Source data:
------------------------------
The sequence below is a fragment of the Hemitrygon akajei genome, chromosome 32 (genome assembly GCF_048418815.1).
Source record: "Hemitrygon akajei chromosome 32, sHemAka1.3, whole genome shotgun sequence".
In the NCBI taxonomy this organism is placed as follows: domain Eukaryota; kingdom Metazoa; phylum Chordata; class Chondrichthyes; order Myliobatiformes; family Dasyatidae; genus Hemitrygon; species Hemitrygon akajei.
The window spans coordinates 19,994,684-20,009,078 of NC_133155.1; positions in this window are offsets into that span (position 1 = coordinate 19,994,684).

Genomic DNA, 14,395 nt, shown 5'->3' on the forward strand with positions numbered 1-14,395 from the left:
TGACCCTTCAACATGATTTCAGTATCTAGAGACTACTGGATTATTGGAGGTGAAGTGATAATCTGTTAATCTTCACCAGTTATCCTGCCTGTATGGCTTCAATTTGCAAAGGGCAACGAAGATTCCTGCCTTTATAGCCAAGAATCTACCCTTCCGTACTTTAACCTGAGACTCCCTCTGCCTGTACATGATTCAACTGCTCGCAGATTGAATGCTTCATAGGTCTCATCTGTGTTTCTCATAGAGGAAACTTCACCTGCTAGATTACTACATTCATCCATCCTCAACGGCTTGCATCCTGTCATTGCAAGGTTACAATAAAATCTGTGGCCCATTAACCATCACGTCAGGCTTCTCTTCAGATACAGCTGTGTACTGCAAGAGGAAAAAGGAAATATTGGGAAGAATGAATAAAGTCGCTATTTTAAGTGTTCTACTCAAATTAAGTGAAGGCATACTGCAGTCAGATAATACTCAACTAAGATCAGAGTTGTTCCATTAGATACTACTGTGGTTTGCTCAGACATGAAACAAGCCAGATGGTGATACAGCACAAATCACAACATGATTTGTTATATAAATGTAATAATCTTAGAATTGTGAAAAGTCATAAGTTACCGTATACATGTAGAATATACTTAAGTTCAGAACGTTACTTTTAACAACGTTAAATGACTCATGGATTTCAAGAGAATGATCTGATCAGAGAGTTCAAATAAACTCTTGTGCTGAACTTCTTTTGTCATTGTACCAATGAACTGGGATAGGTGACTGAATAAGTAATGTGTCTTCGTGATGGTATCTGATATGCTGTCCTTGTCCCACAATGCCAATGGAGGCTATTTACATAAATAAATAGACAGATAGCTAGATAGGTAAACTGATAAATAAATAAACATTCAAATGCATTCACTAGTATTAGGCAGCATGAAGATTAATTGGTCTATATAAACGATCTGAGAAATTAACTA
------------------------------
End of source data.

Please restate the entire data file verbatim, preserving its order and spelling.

The sequence below is a fragment of the Hemitrygon akajei genome, chromosome 32 (genome assembly GCF_048418815.1).
Source record: "Hemitrygon akajei chromosome 32, sHemAka1.3, whole genome shotgun sequence".
In the NCBI taxonomy this organism is placed as follows: domain Eukaryota; kingdom Metazoa; phylum Chordata; class Chondrichthyes; order Myliobatiformes; family Dasyatidae; genus Hemitrygon; species Hemitrygon akajei.
The window spans coordinates 19,994,684-20,009,078 of NC_133155.1; positions in this window are offsets into that span (position 1 = coordinate 19,994,684).

Genomic DNA, 14,395 nt, shown 5'->3' on the forward strand with positions numbered 1-14,395 from the left:
TGACCCTTCAACATGATTTCAGTATCTAGAGACTACTGGATTATTGGAGGTGAAGTGATAATCTGTTAATCTTCACCAGTTATCCTGCCTGTATGGCTTCAATTTGCAAAGGGCAACGAAGATTCCTGCCTTTATAGCCAAGAATCTACCCTTCCGTACTTTAACCTGAGACTCCCTCTGCCTGTACATGATTCAACTGCTCGCAGATTGAATGCTTCATAGGTCTCATCTGTGTTTCTCATAGAGGAAACTTCACCTGCTAGATTACTACATTCATCCATCCTCAACGGCTTGCATCCTGTCATTGCAAGGTTACAATAAAATCTGTGGCCCATTAACCATCACGTCAGGCTTCTCTTCAGATACAGCTGTGTACTGCAAGAGGAAAAAGGAAATATTGGGAAGAATGAATAAAGTCGCTATTTTAAGTGTTCTACTCAAATTAAGTGAAGGCATACTGCAGTCAGATAATACTCAACTAAGATCAGAGTTGTTCCATTAGATACTACTGTGGTTTGCTCAGACATGAAACAAGCCAGATGGTGATACAGCACAAATCACAACATGATTTGTTATATAAATGTAATAATCTTAGAATTGTGAAAAGTCATAAGTTACCGTATACATGTAGAATATACTTAAGTTCAGAACGTTACTTTTAACAACGTTAAATGACTCATGGATTTCAAGAGAATGATCTGATCAGAGAGTTCAAATAAACTCTTGTGCTGAACTTCTTTTGTCATTGTACCAATGAACTGGGATAGGTGACTGAATAAGTAATGTGTCTTCGTGATGGTATCTGATATGCTGTCCTTGTCCCACAATGCCAATGGAGGCTATTTACATAAATAAATAGACAGATAGCTAGATAGGTAAACTGATAAATAAATAAACATTCAAATGCATTCACTAGTATTAGGCAGCATGAAGATTAATTGGTCTATATAAACGATCTGAGAAATTAACTA